where denotes the cost-to-go value map generated by the Backward Dijkstra, and is a mask to make it possible to ignore invalid vertexes the Backward Dijkstra search cannot visit during target value generation, e.g., areas occupied or surrounded by obstacles (Figure. 2).

Sparse target learning with A* path search (Sparse): The computational time required to generate the cost-to-go target value by the Backward Dijkstra is often prohibitively long for large-scale problems (planning in larger 2D grid maps, or high-dimensional problems, etc.), and can be a bottleneck for learning heuristics. We also propose a learning method that relies only on the target cost-to-go values in those vertexes belonging to the shortest path found by the A* algorithm, given randomly sampled starting and goal positions. A* is much faster than the Backward Dijkstra, which improves the data collection efficiency in terms of the variation of environments. Similar to dense target learning, eq.(4) is used as a loss function, although the training mask is 1 only at vertexes along a path.

Sparse target learning with TD error minimization (Sparse+TD): Learning with sparse target signals may result in under-fitting when training due to no supervision signal in pixels that are not visited by the A* path. We propose a method to utilize temporal difference (TD) learning method in order to compensate the lack of supervision.


where is initialized as the current prediction , , and . The value can be updated by using another iterative step and this can be implemented as a convolution with fixed kernels and biases followed by a minimum operation along an axis representing successor vertexes  (Tamar et al., 2017). Note that we only update the value iteratively during training to obtain more dense target values of the cost-to-go. The use of an updated cost-to-go estimate enables the loss function to be written as


where is 1 at , 0 otherwise, and balances the weight of the TD minimization loss. We can also update the value iteratively with multiple steps to obtain the target cost-to-go estimate. In our experiment, we used steps to iteratively update the value and set .

Figure 2: Convolutional neural networks (CNNs) are trained to minimize the loss function defined as a masked squared error between the generated cost-to-go from the planner and the current prediction from the CNN. The cost-to-go can be generated either by the Backward Dijkstra (BD) or A* (Sparse). A variant that uses TD error minimization performs iterative value updates to obtain a refined cost-to-go estimation initialized from the current prediction, and composes a loss function combined with the sparse target regression (Sparse+TD). The dashed lines depict Sparse+TD.

3 Experimental Setup and Results

3.1 Dataset

We trained and evaluated our algorithms on a 2D grid world path planning problem with a dataset provided by (Bhardwaj et al., 2017). We used seven different types of environments in the dataset, Shifting gaps, Bugtrap and Forest, Forest, Gap and Forest, Single Bugtrap, Mazes, and Multiple Bugtraps for our experiment. Each environment type contains different kinds of local traps. For example, the environment type Shifting gaps has an obstacle traversing the central section of the 2D map, obstructing the left and right sides of the map. The traversing obstacle is opened at a vertical position (the position is to be sampled randomly during dataset generation). Simple heuristics such as Euclidean heuristics may undesirably guide local traps by greedily moving towards the goal without considering the opened position.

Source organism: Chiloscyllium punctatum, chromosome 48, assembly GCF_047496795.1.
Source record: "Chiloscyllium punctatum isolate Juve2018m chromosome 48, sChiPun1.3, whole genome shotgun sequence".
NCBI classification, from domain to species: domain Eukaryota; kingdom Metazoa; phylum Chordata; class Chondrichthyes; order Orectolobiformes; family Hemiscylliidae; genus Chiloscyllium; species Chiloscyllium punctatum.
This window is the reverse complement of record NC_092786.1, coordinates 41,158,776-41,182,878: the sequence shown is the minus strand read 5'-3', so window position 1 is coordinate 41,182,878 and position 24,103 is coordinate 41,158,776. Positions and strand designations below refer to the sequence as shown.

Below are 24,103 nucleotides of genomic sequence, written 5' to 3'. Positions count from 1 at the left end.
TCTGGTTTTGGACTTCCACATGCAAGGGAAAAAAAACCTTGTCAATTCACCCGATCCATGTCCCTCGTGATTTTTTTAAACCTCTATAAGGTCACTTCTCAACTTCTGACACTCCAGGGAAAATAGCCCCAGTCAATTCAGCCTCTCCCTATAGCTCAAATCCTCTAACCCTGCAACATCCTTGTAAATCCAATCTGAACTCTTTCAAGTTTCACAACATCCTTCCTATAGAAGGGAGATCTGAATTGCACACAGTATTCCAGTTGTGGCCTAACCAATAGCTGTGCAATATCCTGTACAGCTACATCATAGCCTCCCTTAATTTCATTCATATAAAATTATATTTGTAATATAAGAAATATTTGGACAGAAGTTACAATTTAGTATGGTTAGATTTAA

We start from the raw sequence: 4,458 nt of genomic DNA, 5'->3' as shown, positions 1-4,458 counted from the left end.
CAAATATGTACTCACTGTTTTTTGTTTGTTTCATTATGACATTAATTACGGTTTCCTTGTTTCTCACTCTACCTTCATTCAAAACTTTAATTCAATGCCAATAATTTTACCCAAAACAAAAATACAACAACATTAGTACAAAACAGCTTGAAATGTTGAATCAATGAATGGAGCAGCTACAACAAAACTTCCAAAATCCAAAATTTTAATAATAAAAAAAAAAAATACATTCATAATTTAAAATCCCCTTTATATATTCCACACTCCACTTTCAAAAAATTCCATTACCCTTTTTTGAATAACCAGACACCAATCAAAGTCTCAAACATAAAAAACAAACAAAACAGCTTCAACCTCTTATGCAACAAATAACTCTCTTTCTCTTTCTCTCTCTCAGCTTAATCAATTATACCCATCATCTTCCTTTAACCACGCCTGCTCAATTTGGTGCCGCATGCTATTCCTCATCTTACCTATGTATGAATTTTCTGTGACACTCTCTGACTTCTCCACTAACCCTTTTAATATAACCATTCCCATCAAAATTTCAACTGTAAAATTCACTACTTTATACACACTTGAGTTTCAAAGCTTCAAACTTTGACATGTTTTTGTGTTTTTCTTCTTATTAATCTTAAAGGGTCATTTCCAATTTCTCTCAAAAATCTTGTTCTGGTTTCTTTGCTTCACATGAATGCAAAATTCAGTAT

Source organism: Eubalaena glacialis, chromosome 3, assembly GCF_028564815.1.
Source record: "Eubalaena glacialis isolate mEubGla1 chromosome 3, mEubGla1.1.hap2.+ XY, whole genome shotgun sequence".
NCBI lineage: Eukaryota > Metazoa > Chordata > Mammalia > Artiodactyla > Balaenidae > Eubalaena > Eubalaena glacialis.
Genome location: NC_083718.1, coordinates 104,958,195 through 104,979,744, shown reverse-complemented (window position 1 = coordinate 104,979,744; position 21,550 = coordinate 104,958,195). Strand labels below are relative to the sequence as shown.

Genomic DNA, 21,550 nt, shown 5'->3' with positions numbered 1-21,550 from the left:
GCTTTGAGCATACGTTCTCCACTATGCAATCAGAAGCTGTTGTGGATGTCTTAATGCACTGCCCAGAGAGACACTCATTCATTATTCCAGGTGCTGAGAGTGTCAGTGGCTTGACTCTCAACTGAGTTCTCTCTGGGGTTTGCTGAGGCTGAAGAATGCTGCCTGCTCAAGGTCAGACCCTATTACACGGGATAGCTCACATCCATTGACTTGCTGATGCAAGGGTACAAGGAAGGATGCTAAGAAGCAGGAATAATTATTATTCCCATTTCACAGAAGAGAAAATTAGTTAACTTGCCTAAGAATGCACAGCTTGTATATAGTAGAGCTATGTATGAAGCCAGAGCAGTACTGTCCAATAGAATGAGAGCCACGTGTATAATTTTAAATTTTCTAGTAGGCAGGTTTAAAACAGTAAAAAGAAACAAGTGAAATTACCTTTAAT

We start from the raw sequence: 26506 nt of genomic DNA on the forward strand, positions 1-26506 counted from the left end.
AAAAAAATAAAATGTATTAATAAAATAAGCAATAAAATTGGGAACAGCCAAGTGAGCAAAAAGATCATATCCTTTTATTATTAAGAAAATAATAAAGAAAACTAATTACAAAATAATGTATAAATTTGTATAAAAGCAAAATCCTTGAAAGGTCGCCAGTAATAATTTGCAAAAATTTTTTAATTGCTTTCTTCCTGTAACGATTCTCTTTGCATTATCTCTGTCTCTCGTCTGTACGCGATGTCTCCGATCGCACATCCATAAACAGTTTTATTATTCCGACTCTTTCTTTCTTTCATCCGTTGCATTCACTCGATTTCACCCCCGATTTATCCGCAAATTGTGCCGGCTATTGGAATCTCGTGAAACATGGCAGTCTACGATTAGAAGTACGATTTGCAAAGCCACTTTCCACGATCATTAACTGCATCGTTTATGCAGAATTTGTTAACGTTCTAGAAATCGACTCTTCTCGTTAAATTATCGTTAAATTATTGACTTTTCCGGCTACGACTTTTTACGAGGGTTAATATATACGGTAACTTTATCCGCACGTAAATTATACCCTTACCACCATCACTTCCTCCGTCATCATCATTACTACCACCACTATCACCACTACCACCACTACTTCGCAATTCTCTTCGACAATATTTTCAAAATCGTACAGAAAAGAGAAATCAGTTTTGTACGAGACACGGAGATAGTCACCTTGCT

Each environment type consists of 800 training 2D grid maps as binary images (either occupied by an obstacle or not), and 100 testing maps. Each map has the dimensionality of , where each grid indicates the existence of an obstacle. We consider each pixel in the map as a vertex and find a path from the start vertex to the goal vertex in an 8-connected grid as a planning problem. The cost is defined as the distance of a path. Edges connected to a vertex at which an obstacle exists are considered as invalid. Although we randomly sampled the start and goal positions for path planning to generate supervision during training, we fixed the start and goal positions for path planning as and , respectively, during evaluation in order to be compatible with evaluation in Bhardwaj et al. (2017).

3.2 Implementation details

In the neural network architecture we used in our tasks, we employed suitable techniques such as a dilated convolution and encoder-decoder structure to extract global and local spatial contexts from 2D input maps, and to output spatially consistent output images. The encoder CNN repeatedly applied the convolution module three times to produce feature maps with smaller spatial dimensions, and larger maps to take a wider spatial context into account. The convolution module consists of three